New Delhi: The launch of altruistic start-up Goodfellows, which employs young graduates to provide companionship to senior citizens, made headlines last week largely because of its celebrity investor — Ratan Tata, chairman emeritus of Tata Sons.
The company is not the only one, though. With increase in life expectancy, more young Indians choosing to settle abroad, and the first generation of nuclear families now past their retirement age, the business of eldercare — not just healthcare but also hand-holding senior citizens living on their own in their twilight years — has emerged as a burgeoning service sector across cities.
From well-funded celebrity-backed initiatives to small companies set up to meet a demand that is emerging and ever increasing, eldercare as a sector looks all set to expand exponentially in the coming years.
The initial players are in all sizes. A fledgling firm in Kolkata has been doing it for the last two years, while heavyweight Max India’s initiative ‘Antara’ — which piloted one of India’s better-known residential communities for senior citizens in Dehradun — has now expanded into assisted care services and medical products.
However, doctors point out that the advent of geriatric care as a medical discipline in India has not quite kept pace with the business initiatives.
Also read: India’s senior citizens are an untapped group. For startups, they can mean new business
Elderly population in India
Better healthcare and living standards have ensured that India’s life expectancy has gone up significantly over the last few decades. That is why India’s elderly population is on the rise.
According to the ‘Elderly in India 2021’ report released last year by the Social Statistics Division of the National Statistical Office, Ministry of Statistics and Programme Implementation, there were nearly 138 million elderly persons in India in 2021, comprising 67 million males and 71 million females.
The report said that the growth of the elderly population accelerated mainly due to decrease in the death rate because of various health interventions after Census 1981.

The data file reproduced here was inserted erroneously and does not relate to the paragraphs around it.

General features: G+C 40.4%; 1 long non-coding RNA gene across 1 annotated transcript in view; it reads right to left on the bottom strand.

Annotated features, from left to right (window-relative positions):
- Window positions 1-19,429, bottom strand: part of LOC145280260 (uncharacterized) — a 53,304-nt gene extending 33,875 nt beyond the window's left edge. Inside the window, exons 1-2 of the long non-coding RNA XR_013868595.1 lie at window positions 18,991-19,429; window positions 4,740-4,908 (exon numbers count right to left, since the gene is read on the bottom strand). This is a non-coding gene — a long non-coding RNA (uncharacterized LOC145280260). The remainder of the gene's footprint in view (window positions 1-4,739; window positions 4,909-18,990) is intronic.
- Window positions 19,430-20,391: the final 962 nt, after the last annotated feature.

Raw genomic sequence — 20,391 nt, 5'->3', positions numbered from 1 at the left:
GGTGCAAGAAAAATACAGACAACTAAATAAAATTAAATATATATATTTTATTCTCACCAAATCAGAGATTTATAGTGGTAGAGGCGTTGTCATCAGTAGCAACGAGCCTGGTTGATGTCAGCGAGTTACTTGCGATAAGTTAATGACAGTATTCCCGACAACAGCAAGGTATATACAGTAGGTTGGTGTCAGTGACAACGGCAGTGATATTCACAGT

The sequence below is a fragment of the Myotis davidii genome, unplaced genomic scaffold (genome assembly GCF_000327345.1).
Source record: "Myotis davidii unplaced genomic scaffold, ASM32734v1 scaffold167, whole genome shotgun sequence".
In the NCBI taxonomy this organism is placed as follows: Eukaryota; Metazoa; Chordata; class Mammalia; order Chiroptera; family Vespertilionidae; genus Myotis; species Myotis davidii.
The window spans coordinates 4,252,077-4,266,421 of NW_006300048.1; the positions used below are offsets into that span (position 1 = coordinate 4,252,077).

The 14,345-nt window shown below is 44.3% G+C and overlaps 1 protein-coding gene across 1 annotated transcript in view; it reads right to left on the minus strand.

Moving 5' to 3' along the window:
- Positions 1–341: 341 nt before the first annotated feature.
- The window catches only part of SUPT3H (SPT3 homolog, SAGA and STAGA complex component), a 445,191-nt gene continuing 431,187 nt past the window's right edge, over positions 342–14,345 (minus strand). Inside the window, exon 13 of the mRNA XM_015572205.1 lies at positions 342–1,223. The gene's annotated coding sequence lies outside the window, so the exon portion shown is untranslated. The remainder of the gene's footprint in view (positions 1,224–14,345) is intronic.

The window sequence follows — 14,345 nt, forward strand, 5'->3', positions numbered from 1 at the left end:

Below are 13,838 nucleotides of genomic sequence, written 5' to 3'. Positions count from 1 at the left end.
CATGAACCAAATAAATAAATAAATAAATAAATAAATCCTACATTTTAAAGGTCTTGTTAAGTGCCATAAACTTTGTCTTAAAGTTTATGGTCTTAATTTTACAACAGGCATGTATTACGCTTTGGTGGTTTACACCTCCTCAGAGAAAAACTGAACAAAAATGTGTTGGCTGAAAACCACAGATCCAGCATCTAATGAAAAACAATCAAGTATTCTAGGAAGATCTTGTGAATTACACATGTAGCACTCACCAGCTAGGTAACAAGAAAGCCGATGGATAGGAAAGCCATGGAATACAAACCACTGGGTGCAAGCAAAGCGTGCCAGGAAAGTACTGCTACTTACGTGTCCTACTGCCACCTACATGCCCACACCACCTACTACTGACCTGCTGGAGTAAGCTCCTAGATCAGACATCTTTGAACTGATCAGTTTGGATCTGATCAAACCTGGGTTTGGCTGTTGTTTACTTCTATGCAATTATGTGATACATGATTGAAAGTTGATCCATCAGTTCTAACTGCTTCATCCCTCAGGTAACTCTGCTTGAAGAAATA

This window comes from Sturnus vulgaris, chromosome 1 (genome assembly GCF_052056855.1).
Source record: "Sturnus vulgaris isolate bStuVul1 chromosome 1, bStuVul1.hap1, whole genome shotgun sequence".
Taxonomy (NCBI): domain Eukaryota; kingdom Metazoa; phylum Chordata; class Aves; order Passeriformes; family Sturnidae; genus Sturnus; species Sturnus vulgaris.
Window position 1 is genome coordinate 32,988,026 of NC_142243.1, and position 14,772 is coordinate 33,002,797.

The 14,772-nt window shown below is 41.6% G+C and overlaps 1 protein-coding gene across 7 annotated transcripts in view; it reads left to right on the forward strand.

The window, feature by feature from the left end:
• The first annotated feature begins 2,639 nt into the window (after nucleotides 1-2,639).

“The addition of the elderly population during 2001-2011 was more than 27 million…In 1961, 5.6% of the population was in the age bracket of 60 years or more, the proportion has increased to 10.1% in 2021 and further likely to increase to 13.1% in 2031,” it further noted.
The challenges of dealing with a population that is aging, however, is a global issue. The years 2021-2030 have been declared by the United Nations as the ‘Decade of Healthy Ageing’.
The government of India too is aware of the challenge. In the course of the last two years, the ministry of social justice and empowerment has set up at least seven committees to look into the problems of India’s aging population. There are other initiatives too. In June 2021, the government launched the SAGE (Seniorcare Aging Growth Engine) initiative and SAGE portal.
According to a government statement, “The SAGE portal will be a ‘one-stop access’ of elderly care products and services by credible start-ups…The start-ups will be selected on the basis of innovative products and services, which they should be able to provide across sectors such as health, housing, care centres, apart from technological access linked to finances, food and wealth management, and legal guidance.”
In September last year, a toll-free helpline for senior citizens was launched that would provide guidance on various pension-related, social and legal issues.
The business of care
Nabamita Bhattacharya, one of the founders of Kolkata-based start-up Buddy Back Home, which provides care and companionship to the elderly, says the idea came to her in the early days of the Covid pandemic when she found many elderly people around her whose children lived abroad, wondering who would take care of them should they fall ill.
“This is a constant worry not just for the elderly who stay alone but also for their children who live thousands of miles away. I knew that feeling first-hand. When I was living abroad, we were constantly worried about my parents, my in-laws. We wanted to address that,” she told ThePrint.
Bhattarcharya then started Buddy Back Home with two of her friends. “All our ‘buddies’ are graduates, we do thorough background checks. Most of them are women. We believe in five Cs — care, compassion, commitment, customer and communication.”